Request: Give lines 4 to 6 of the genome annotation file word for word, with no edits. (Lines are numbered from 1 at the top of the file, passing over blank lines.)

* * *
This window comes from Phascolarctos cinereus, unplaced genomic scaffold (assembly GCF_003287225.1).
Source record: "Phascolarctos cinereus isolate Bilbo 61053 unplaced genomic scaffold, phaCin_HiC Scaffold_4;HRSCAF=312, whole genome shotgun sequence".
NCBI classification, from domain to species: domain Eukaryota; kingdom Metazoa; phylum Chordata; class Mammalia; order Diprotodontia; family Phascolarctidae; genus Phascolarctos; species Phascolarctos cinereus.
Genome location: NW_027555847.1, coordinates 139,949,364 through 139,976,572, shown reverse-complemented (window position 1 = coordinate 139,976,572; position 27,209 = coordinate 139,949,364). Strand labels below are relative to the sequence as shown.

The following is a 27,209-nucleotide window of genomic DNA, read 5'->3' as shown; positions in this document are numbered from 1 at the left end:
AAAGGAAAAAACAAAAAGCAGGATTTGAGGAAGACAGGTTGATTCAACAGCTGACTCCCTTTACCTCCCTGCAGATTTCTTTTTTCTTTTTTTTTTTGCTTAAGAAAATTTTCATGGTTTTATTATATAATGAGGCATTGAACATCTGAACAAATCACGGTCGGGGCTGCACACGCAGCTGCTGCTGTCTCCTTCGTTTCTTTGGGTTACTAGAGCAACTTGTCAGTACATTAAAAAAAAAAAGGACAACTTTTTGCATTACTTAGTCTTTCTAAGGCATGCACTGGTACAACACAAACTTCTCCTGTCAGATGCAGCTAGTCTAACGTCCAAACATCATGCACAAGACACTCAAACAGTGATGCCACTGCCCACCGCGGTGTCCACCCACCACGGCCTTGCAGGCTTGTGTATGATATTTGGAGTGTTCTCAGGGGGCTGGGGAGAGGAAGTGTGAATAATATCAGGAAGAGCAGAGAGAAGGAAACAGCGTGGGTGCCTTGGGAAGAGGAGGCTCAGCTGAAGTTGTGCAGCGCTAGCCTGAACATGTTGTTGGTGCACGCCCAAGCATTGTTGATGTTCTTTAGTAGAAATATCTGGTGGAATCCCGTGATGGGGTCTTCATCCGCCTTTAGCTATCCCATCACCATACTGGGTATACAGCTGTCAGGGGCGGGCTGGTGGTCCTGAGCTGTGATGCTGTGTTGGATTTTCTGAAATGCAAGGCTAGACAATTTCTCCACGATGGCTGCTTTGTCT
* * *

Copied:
Genome location: NW_027555847.1, coordinates 139,949,364 through 139,976,572, shown reverse-complemented (window position 1 = coordinate 139,976,572; position 27,209 = coordinate 139,949,364). Strand labels below are relative to the sequence as shown.

The following is a 27,209-nucleotide window of genomic DNA, read 5'->3' as shown; positions in this document are numbered from 1 at the left end:
AAAGGAAAAAACAAAAAGCAGGATTTGAGGAAGACAGGTTGATTCAACAGCTGACTCCCTTTACCTCCCTGCAGATTTCTTTTTTCTTTTTTTTTTTGCTTAAGAAAATTTTCATGGTTTTATTATATAATGAGGCATTGAACATCTGAACAAATCACGGTCGGGGCTGCACACGCAGCTGCTGCTGTCTCCTTCGTTTCTTTGGGTTACTAGAGCAACTTGTCAGTACATTAAAAAAAAAAAGGACAACTTTTTGCATTACTTAGTCTTTCTAAGGCATGCACTGGTACAACACAAACTTCTCCTGTCAGATGCAGCTAGTCTAACGTCCAAACATCATGCACAAGACACTCAAACAGTGATGCCACTGCCCACCGCGGTGTCCACCCACCACGGCCTTGCAGGCTTGTGTATGATATTTGGAGTGTTCTCAGGGGGCTGGGGAGAGGAAGTGTGAATAATATCAGGAAGAGCAGAGAGAAGGAAACAGCGTGGGTGCCTTGGGAAGAGGAGGCTCAGCTGAAGTTGTGCAGCGCTAGCCTGAACATGTTGTTGGTGCACGCCCAAGCATTGTTGATGTTCTTTAGTAGAAATATCTGGTGGAATCCCGTGATGGGGTCTTCATCCGCCTTTAGCTATCCCATCACCATACTGGGTATACAGCTGTCAGGGGCGGGCTGGTGGTCCTGAGCTGTGATGCTGTGTTGGATTTTCTGAAATGCAAGGCTAGACAATTTCTCCACGATGGCTGCTTTGTCT